Now I must close the message. I want you to see how God always does something. God in His sovereign providence, God in His elective purpose and choice, God always turns the providences of life, the flow of life, the course of history—God always turns it for good, for God, for glory, always.
One, He always makes Satan defeat himself; always, always. Think of how Satan must have exalted when he saw those three witnesses of the true Jehovah God bound and thrown into the furnace [Daniel 3:21-23], think how he must have exalted. When Jesus died on the cross [Matthew 27:32-50], think how the master of darkness and the archenemy of our souls, think how he must have exalted when he saw the Son of God nailed to the tree [1 Peter 2:24]. Israel had slain, had murdered her own Son. Think how he must have exalted over the death of Christ. The apostle Paul: did you know, when you figure his life, when he was saved and when he died, practically all of his life he spent in prison, in dungeons, in stocks and chains? And think how Satan must have exalted when he looked upon that matchless, flaming apostle of Christ, no longer out there preaching on the streets and wherever men would listen to him, but bound and chained and inside of a dungeon [2 Corinthians 11:23]. Think how Satan must have exalted.
There’s no exception to it. These three heroes, ah, that’s why we know about them! [Daniel 3:15-26]. Think about our Christ on the cross; that’s how we’re saved! Were there no tears and blood and agony, we’d still be in our sins. It’s His blood that cleanses our souls and washes the stain of sin away [1 John 1:7; Revelation 1:5]. And think of the apostle Paul—out of those years of incarceration came those prison epistles, which is most of our New Testament. That’s God. In His sovereign choice and elective purpose, Satan always defeats himself. He never wins. As the Lord said in [Luke 10:18], “I saw him fall out of heaven.” He’s already vanquished, already.
Again, think of the effect for good of those three young heroes. The king, as he looked astonished in the fire, “And the fourth is like the Son of God” [Daniel 3:25]; and Nebuchadnezzar spake, and said, “Blessed be the God of Shadrach, Meshach, and Abednego” [Daniel 3:28]: then he made a decree throughout all the empire that the whole world was to pay deference to the God Jehovah of those three young men [Daniel 3:29]. Think of the effect upon the king. Think of the effect upon the people of Babylon. Talk about fire. I can just hear that story leap in livid flame from one heart and mouth and tongue to another as they told, repeated, recounted, reiterated that marvelous thing that had come to pass. Think about the effect through all of the centuries. In the eleventh chapter of the Book of Hebrews and the thirty-fourth verse, when the inspired author calls the heroes of faith, he calls and refers to those three young men who quench the violence of fire by their trust in God [Hebrews 11:34].
And think of the effect upon us today. Out of the fire they call to us today: “Be you strong in the Lord, and in the power of His might” [Ephesians 6:10]. I tell you, verily, were the pillars of this earth dissolved, these three young men would still stand, bearing on their shoulders the whole world by the power of Almighty God [Daniel 3:16-18].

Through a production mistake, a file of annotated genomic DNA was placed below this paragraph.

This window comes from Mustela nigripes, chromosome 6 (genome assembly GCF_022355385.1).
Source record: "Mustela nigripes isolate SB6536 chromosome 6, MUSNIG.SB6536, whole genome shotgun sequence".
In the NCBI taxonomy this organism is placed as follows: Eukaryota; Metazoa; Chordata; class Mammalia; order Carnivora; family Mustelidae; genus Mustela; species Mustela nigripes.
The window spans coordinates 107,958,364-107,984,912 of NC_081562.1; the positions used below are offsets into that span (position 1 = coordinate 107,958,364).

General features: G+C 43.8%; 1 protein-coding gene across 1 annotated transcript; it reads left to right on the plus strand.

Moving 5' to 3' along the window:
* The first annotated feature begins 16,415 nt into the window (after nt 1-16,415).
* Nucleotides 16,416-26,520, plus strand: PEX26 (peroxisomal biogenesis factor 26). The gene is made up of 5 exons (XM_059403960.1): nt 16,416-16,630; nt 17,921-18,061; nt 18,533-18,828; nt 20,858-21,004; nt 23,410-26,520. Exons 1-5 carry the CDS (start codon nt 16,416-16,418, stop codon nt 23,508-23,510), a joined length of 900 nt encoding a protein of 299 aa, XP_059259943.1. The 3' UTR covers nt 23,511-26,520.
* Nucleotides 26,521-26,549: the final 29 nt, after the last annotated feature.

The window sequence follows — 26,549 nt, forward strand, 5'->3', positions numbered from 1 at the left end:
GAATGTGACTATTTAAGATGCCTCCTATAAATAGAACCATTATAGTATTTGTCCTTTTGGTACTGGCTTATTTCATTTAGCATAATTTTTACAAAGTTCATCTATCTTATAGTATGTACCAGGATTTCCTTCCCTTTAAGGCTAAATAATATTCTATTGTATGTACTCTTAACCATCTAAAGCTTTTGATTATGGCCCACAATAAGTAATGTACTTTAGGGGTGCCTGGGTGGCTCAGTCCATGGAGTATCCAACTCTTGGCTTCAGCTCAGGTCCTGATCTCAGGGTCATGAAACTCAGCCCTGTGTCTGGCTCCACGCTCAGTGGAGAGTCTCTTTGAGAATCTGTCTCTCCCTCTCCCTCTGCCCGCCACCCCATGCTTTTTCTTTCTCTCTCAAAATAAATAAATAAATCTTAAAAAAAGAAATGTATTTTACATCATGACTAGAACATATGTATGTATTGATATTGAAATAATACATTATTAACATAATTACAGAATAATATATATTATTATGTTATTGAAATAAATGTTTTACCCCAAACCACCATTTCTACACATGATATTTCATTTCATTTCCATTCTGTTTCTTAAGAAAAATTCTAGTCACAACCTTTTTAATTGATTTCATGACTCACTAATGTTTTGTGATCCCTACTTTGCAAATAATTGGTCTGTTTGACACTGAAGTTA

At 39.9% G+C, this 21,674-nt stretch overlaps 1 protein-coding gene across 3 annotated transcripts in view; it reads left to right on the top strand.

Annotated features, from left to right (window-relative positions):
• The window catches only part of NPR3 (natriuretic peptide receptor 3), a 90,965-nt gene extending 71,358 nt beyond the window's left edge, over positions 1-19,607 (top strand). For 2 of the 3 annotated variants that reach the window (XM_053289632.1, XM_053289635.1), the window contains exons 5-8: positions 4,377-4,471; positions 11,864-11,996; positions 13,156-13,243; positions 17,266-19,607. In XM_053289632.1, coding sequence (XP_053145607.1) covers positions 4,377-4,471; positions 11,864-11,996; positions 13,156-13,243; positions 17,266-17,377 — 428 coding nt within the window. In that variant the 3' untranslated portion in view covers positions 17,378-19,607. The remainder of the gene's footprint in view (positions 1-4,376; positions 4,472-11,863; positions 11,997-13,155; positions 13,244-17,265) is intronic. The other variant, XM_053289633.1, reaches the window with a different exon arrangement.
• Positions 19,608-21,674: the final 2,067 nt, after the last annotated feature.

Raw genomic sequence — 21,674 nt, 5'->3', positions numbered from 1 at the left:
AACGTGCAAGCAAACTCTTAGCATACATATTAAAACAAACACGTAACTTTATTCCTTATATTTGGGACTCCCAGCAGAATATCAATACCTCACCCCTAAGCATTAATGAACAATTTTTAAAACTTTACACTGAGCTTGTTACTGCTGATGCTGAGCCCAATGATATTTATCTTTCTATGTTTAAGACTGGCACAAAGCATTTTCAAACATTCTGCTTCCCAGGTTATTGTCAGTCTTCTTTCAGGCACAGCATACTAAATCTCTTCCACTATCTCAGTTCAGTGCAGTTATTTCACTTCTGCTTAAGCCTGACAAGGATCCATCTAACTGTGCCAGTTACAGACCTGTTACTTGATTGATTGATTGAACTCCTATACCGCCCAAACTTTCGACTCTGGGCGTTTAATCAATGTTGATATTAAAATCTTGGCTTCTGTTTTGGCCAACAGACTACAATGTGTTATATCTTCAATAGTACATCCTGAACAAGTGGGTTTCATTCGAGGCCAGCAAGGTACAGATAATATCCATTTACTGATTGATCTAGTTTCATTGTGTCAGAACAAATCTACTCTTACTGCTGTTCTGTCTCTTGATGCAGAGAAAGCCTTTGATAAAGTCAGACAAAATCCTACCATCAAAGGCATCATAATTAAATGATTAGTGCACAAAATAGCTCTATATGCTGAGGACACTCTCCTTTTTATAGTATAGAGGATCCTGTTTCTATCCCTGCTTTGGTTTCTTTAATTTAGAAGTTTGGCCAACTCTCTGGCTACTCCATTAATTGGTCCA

There is no such thing as commitment to Christ and belief in the Lord but that God honors. He honors it in us, and He honors it in those who are all around us. That’s the sovereign, elective purpose of God for our testimony, that the Lord multiplies it and blesses it, makes it a thousandfold sweeter and finer in His dear hands and under the aegis of His blessed Spirit. And that’s why the Lord lays upon us the commitment of our lives to Jesus. Why a public avowal? Why an open commitment? In order that the Lord might bless it to others.
And this morning as we sing our song, somebody you to give your heart to Jesus, a family you to respond, would you come today? I cannot help but notice that flaming fire that God used to magnify His name, as those three children walked through it [Daniel 3:25], slew those who, the enemies of God, threw the three into the flaming furnace [Daniel 3:22]. There is a fire that doesn’t hurt God’s people. There is a flaming fire of vengeance from the consuming Lord God who shall destroy those who do not obey the gospel [Hebrews 10:30-31, 12:29]. O Lord, that it might be the fire of purity and trial and witness that sanctifies, and not the fire of damnation and hell and destruction. Lord, that we might be saved [Romans 10:9-13]. Today, give your heart to Jesus. Take the Lord as your Savior [Ephesians 2:8]. Ask Him to forgive your sins [1 John 1:9], to write your name in the Book of Life [Revelation 20:12, 15, 21:27; Luke 10:20]. Trust Him today [Acts 16:30-31]. A family you, all of you coming, or a couple, as God shall press the appeal to your heart, on the first note of this first stanza, come. Do it this morning, while we stand and while we sing.
THE GLORIOUS PRESENCE
Dr. W. A. Criswell
I. What the Lord did
A. Came down from heaven to stand by the side of Hananiah, Mishael, Azariah I the furnace
B. They walked together in the midst of the fire
C. The Lord even appeared in times of trouble
II. These things to remember
A. We are to be unafraid
B. God makes the difference
C. Christ is with us
III. Sovereign, true provisions of God
A. Satan defeats himself
B. By their faithfulness, they influence this age and time
C. The furious flame through which they passed safely burned their enemies